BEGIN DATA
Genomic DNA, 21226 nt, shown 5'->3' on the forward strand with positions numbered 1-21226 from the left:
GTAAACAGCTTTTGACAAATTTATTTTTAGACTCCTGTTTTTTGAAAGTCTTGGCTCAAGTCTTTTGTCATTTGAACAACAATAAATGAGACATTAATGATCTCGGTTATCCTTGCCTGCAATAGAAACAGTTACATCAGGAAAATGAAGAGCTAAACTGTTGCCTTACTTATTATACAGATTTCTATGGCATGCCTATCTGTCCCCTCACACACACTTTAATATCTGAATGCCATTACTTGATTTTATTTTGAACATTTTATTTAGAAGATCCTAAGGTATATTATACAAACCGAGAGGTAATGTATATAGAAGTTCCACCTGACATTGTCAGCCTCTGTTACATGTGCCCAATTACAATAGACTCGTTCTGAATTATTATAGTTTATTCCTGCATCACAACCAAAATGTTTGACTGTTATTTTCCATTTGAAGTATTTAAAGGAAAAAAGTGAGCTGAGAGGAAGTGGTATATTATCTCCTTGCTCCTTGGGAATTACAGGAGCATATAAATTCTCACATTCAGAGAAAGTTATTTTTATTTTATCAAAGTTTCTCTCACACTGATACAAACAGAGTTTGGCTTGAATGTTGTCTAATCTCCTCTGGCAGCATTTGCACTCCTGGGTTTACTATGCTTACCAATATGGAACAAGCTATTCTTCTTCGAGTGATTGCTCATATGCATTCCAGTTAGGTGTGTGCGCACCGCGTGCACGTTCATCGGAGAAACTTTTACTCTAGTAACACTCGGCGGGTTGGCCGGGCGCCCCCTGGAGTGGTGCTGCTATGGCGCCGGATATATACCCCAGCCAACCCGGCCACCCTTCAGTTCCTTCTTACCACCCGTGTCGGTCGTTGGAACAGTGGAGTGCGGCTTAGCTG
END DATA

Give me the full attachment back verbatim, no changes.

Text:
Genomic DNA, 21226 nt, shown 5'->3' on the forward strand with positions numbered 1-21226 from the left:
GTAAACAGCTTTTGACAAATTTATTTTTAGACTCCTGTTTTTTGAAAGTCTTGGCTCAAGTCTTTTGTCATTTGAACAACAATAAATGAGACATTAATGATCTCGGTTATCCTTGCCTGCAATAGAAACAGTTACATCAGGAAAATGAAGAGCTAAACTGTTGCCTTACTTATTATACAGATTTCTATGGCATGCCTATCTGTCCCCTCACACACACTTTAATATCTGAATGCCATTACTTGATTTTATTTTGAACATTTTATTTAGAAGATCCTAAGGTATATTATACAAACCGAGAGGTAATGTATATAGAAGTTCCACCTGACATTGTCAGCCTCTGTTACATGTGCCCAATTACAATAGACTCGTTCTGAATTATTATAGTTTATTCCTGCATCACAACCAAAATGTTTGACTGTTATTTTCCATTTGAAGTATTTAAAGGAAAAAAGTGAGCTGAGAGGAAGTGGTATATTATCTCCTTGCTCCTTGGGAATTACAGGAGCATATAAATTCTCACATTCAGAGAAAGTTATTTTTATTTTATCAAAGTTTCTCTCACACTGATACAAACAGAGTTTGGCTTGAATGTTGTCTAATCTCCTCTGGCAGCATTTGCACTCCTGGGTTTACTATGCTTACCAATATGGAACAAGCTATTCTTCTTCGAGTGATTGCTCATATGCATTCCAGTTAGGTGTGTGCGCACCGCGTGCACGTTCATCGGAGAAACTTTTACTCTAGTAACACTCGGCGGGTTGGCCGGGCGCCCCCTGGAGTGGTGCTGCTATGGCGCCGGATATATACCCCAGCCAACCCGGCCACCCTTCAGTTCCTTCTTACCACCCGTGTCGGTCGTTGGAACAGTGGAGTGCGGCTTAGCTG